Characteristics of an effective implementer, lessons learnt from H.E. Ek Sonn Chan

Posted: March 26, 2011 in H.E. Ek Sonn Chan as an effective implementer

H.E. Ek Sonn Chan


General Director of Phnom Penh Water Supply Authority (PPWSA)

“Pity the loser; love the poor.”

“We have changed from a non-punishment culture to a punishment culture.”

Introduction to Mr. Ek as an Effective Implementer

On November 03, 2010 I had a great chance to interview Mr. Ek and he decided on choosing his current job in respect to his desire to challenge and his virtue to “pity the loser, love the poor”. So, he took some time to study more about PPWSA’s situation, and he found out that PPWSA was in extreme misery1 and therefore was the right place for him who believed that there is nothing much to be dignified or proud of when achieving a tiny simple task. In other words, I can describe him as someone who loves the “swamp”, a metaphor used by Ellen Scholl to refer to a complicated and messy situation.

PPWSA was completely out of its operation during Pol Pot genocidal regime2 in which all the city people were forced to move to the countryside. A year after the massacre regime, the utility company came to its operation again amid a massive urbanization. Remarkably, the company’s total production capacity fell to 75,000 m3 per day, accounted for 45% deduction compared to its previous capacity in 1974. The first crystal clear example to prove Mr. Ek an effective implementer can be seen in his performance in the first year of his office. He was able to increase the utility company’s total production capacity up to 110,000 m3 per day, accounted for 66% increase compared to its previous capacity in 1974.

Another great example is when he led a group of 100 people to do a customer survey in the entire city. The first move he made in his new role was to know his existing customer. Mr. Ek said, “We need to know who our customers are.” While Ek proposed to the governor of Phnom Penh for 100 people to carry out the survey, he was opposed by French experts who proposed only 10 personnel to do the survey since these experts were concerned about not being able to effectively control and manage such a large of people. Because Ek reckoned that it would take one year for those 10 people proposed by the experts to finish one district, he said they would spend 76 years for the 76 districts in the entire Phnom Penh City. He then decided to carry out his own team of the 100 people and completed the whole city with around 90% of accuracy by one year.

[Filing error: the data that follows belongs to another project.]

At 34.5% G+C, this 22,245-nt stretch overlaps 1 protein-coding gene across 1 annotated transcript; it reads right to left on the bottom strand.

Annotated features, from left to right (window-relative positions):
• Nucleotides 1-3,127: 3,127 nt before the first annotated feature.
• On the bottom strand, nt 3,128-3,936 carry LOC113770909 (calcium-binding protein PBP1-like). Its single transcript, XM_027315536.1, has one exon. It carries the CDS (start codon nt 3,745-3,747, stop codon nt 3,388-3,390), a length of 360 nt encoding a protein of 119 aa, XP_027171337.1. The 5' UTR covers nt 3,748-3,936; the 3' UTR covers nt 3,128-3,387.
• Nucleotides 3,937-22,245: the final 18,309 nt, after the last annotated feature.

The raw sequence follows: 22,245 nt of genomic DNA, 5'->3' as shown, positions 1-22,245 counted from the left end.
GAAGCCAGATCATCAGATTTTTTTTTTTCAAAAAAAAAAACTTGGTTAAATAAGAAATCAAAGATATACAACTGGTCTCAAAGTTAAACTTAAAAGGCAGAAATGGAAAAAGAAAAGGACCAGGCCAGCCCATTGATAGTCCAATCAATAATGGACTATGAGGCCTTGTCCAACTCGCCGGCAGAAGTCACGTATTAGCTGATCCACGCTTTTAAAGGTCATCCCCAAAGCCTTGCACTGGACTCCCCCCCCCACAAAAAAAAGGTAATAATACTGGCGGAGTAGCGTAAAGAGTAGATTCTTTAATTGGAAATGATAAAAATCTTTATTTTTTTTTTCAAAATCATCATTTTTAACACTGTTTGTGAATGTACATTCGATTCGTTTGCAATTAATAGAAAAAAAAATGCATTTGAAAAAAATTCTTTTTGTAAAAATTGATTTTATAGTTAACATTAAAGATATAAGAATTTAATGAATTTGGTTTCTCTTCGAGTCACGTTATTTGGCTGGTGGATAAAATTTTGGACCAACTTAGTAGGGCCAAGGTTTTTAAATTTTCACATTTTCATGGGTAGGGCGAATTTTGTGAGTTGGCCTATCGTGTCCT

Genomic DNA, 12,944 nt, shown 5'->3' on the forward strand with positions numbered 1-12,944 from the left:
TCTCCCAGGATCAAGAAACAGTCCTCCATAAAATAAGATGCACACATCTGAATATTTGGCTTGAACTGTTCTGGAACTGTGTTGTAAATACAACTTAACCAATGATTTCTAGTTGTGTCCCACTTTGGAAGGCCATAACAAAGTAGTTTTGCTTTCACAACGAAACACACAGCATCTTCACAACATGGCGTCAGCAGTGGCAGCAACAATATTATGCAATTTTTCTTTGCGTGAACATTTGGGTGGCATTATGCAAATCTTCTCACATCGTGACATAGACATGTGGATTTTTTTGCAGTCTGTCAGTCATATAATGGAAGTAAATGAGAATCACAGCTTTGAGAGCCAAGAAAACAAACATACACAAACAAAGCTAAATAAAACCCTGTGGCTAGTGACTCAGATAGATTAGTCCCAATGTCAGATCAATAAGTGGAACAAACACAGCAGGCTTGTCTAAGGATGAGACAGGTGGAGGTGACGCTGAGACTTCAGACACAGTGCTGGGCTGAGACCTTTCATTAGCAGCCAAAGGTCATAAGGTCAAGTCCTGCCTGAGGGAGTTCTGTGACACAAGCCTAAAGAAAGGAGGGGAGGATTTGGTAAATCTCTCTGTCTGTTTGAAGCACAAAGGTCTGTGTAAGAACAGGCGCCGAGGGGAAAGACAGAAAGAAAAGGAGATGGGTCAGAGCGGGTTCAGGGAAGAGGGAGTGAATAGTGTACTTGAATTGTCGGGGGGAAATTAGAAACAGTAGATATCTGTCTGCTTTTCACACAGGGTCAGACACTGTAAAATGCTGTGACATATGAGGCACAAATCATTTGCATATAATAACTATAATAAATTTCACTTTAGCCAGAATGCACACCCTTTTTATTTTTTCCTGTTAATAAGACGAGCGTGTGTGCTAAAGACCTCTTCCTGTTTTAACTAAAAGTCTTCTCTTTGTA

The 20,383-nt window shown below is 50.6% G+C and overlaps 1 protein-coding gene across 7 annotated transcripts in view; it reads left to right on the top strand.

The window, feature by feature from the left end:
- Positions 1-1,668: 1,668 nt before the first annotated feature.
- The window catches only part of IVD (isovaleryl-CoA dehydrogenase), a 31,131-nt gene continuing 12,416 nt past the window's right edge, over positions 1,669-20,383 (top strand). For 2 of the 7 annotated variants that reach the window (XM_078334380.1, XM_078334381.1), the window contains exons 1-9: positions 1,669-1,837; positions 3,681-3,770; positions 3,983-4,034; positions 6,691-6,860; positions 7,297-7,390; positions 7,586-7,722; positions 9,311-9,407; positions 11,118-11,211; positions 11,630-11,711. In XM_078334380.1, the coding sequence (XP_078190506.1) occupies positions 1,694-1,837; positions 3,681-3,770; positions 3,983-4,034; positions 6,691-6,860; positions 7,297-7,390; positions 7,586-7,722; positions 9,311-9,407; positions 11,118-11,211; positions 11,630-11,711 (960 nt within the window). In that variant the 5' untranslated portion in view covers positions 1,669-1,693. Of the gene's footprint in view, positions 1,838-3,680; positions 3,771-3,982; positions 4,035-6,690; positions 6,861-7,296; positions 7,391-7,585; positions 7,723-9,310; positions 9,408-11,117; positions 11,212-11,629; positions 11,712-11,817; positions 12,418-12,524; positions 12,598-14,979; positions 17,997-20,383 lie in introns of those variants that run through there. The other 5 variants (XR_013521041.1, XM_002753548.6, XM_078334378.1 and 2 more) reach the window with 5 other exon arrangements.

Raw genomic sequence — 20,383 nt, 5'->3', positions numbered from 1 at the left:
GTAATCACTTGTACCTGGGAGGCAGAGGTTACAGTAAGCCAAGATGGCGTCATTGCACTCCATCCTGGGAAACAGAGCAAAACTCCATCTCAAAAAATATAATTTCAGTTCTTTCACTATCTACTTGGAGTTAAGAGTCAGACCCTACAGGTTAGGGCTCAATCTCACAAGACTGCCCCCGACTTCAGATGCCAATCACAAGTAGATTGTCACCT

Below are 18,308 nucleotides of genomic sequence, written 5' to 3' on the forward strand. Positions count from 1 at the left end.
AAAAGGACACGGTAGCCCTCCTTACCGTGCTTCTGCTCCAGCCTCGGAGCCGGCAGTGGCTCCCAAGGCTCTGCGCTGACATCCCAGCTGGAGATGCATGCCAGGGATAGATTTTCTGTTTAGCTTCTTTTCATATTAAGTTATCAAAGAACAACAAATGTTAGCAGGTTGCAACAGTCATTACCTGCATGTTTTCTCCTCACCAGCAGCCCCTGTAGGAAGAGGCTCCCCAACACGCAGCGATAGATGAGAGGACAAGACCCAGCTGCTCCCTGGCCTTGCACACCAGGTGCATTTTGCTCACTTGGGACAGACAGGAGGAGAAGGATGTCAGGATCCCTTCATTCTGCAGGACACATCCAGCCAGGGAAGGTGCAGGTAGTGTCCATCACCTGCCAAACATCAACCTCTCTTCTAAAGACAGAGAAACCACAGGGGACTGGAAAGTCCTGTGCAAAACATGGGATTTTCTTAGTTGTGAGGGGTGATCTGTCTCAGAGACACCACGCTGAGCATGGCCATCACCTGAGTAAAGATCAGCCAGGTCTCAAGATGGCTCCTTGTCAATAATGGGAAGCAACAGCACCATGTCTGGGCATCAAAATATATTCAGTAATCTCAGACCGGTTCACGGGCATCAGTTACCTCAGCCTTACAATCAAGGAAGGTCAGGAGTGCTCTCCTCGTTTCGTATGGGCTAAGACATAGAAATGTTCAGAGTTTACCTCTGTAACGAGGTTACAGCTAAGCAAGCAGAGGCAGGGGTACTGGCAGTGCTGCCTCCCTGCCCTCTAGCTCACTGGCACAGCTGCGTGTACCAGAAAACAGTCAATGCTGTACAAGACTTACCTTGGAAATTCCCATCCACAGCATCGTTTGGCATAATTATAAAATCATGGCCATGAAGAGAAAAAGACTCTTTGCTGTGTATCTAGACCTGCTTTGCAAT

The last example of his effective implementation associates with his initiatives in dealing with water loss which is resulted from great lack of maintenance during the Pol Pot regime and the bad quality of material used for house connections. Mr. Ek initiated a few long-term measures to tackle these unaccounted water issues: (1) replace the old distribution network and use connection materials of international standard technical specifications. As a result, 240 km of distribution pipes were replaced and 30,948 service connections were reconnected from 1993 to 1998; (2) establish a five year water loss control program for the whole network (1997-2002) on selected leak-detection zones; and (3) set up leak repair teams on call and 24 hours a day and encourage the customers to inform PPWSA on any leakage within the system. Later in 1998, 1,754 leaks were repaired. The three measures have been working effectively to detect any leak and illegal house connections, as a consequence; the water loss percentage has been becoming less and less from 72% in 1993 to 5.94% in 2009. Because of the effectiveness in reducing the water loss rate, Mr. Ek has remarkably been able to keep the water tariff on a reasonable and affordable basis.